Publication Type
Article
Date
Jun-2011
Author
Sébastien Grenier
Josien Schuurmans
Maria Goldfarb
Michel Préville
Richard Boyer
Kieron O'Connor
Olivier Potvin
Carol Hudon
Author Affiliation
Centre de recherche de l'Hôpital Charles LeMoyne, Greenfield Park, Québec, Canada. grenier.sebastien@uqam.ca
Source
Depress Anxiety. 2011 Jun;28(6):456-63
Date
Jun-2011
Language
English
Publication Type
Article
Keywords
Aged
Aged, 80 and over
Anxiety Disorders - diagnosis - epidemiology - psychology
Cross-Sectional Studies
Diagnostic and Statistical Manual of Mental Disorders
Fear
Female
Geriatric Assessment
Health status
Humans
Interview, Psychological
Male
Mass Screening
Phobic Disorders - diagnosis - epidemiology - psychology
Quebec
Abstract
Specific phobias have received little attention among older adults. This study is aimed at determining the 12-month prevalence rates of fear subtypes in older adults with a full or subthreshold DSM diagnosis of specific phobia as well as to examine differences among these conditions according to health and health behavior characteristics potentially associated with the severity of anxious symptoms.
Data came from a representative sample of community-dwelling older adults aged 65 years and older (N = 2784). Diagnoses were established by in-home semi-structured interviews. DSM-IV criteria for specific phobia were slightly modified in line with recommendations for DSM-V.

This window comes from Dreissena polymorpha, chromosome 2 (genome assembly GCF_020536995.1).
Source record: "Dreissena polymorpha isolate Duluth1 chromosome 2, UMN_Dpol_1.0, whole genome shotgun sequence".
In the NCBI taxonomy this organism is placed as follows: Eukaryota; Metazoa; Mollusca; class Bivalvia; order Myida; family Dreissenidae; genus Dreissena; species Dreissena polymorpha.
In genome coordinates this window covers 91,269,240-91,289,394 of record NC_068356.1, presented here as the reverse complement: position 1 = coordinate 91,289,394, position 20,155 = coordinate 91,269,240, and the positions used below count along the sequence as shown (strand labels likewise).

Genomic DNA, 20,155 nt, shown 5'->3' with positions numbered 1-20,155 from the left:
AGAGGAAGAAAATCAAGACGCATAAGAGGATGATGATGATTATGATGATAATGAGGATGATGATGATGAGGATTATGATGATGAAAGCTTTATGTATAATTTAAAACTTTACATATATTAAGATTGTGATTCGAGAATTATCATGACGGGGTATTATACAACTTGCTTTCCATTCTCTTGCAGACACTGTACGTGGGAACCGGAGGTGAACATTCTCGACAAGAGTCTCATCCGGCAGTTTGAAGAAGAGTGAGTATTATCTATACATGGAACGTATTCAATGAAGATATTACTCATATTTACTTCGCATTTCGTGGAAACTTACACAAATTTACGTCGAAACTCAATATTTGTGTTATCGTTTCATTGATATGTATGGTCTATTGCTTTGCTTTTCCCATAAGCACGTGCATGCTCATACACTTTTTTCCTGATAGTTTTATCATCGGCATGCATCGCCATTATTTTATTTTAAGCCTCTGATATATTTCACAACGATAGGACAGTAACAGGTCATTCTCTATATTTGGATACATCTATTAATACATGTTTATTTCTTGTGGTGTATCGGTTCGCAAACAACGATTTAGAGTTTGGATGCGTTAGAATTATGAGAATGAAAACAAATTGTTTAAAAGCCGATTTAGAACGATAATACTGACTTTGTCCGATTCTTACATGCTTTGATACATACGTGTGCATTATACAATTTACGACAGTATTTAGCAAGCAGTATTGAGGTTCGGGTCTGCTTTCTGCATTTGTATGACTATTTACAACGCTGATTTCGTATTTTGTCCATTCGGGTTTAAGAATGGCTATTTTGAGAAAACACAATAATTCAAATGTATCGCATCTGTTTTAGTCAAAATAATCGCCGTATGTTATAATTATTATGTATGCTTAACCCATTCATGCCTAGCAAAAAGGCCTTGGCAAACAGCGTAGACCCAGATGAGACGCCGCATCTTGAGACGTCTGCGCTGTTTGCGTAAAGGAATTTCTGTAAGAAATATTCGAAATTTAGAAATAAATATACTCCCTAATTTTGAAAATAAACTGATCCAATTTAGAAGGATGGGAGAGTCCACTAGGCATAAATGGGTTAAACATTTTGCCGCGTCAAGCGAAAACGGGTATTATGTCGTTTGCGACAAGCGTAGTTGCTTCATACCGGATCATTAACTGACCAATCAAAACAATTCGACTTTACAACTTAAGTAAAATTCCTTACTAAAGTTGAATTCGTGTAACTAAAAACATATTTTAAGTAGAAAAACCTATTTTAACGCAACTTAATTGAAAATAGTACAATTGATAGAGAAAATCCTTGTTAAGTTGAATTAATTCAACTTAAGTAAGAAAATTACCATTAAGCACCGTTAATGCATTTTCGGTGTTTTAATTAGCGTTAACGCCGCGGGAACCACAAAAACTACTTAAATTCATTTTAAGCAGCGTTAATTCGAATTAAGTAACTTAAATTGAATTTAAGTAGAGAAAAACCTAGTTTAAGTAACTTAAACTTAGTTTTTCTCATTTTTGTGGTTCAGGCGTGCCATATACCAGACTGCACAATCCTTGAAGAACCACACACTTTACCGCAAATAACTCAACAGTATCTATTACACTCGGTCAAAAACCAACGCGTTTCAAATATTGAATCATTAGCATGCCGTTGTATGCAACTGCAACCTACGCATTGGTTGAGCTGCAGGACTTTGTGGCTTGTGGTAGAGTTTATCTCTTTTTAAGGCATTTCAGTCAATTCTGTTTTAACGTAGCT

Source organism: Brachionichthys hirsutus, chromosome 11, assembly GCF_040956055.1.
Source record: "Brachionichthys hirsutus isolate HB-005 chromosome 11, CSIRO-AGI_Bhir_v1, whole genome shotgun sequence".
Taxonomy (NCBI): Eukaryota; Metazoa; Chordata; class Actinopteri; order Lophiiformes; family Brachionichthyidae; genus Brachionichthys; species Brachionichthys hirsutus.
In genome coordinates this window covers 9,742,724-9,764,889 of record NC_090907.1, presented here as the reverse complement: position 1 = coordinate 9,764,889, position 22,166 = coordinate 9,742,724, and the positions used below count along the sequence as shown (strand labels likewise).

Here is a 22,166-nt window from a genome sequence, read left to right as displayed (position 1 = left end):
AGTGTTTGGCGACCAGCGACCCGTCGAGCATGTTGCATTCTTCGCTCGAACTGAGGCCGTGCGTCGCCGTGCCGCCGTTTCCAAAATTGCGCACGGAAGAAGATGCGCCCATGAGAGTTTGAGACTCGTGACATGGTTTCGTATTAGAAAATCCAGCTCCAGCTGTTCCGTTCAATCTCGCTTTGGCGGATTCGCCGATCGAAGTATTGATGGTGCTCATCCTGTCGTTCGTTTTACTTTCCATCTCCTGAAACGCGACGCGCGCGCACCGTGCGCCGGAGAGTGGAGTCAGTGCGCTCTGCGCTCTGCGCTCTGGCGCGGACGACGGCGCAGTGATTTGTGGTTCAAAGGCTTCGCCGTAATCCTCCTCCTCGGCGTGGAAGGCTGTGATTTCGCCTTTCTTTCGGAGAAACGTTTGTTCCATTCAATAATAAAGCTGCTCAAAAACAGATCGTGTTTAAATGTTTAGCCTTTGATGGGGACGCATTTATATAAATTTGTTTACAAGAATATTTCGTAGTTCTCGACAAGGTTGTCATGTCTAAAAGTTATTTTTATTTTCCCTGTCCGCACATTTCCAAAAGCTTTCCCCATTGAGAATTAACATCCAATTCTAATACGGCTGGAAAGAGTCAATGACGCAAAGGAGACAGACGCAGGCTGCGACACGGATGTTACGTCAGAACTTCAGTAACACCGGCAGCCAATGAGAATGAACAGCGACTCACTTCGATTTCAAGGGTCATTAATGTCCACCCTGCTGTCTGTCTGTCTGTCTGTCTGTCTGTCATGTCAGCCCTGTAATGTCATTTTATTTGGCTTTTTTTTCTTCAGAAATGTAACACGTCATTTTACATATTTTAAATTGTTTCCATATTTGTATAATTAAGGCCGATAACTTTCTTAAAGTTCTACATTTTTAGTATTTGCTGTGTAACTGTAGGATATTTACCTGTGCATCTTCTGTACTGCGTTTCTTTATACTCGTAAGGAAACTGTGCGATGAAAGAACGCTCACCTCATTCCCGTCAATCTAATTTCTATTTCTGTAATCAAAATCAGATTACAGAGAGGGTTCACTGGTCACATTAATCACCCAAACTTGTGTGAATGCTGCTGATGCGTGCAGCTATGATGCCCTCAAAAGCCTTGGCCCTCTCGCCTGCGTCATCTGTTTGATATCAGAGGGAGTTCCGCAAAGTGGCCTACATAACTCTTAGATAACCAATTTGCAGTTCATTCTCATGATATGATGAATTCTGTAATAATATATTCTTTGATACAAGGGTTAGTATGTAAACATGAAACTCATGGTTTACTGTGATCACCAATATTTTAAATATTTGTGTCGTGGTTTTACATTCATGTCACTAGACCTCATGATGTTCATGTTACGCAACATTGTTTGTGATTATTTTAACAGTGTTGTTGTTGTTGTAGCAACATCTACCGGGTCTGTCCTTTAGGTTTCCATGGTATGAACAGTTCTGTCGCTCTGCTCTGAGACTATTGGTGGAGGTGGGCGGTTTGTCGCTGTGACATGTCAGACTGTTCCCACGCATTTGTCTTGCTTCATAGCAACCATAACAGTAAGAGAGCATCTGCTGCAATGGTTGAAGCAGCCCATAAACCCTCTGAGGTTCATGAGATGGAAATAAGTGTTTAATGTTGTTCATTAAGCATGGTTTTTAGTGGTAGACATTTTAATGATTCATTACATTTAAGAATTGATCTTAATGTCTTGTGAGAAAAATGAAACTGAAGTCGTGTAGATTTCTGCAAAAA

The 12-month prevalence rates of specific phobias and subthreshold fears were, respectively, 2.0 and 8.7%. More than half of the respondents with a specific phobia did not recognize the "excessiveness" of their fears. Situational and natural environment fears were the most frequent subtypes. Compared to respondents with no symptoms of anxiety, older adults with a full- or subthreshold-specific phobia reported more chronic physical health problems, more comorbid depressive disorders and a higher use of benzodiazepines. However, older adults with specific phobia reported more comorbid anxiety disorders than respondents with subthreshold fears.
The present study provides evidence for the fact that subthreshold fears have a high prevalence among older adults. Since several older people with specific phobia do not recognize the "excessiveness" of their fears, it is recommended that DSM-V criteria allow clinicians to rely on their own judgment to assess whether the perceived danger is out of proportion.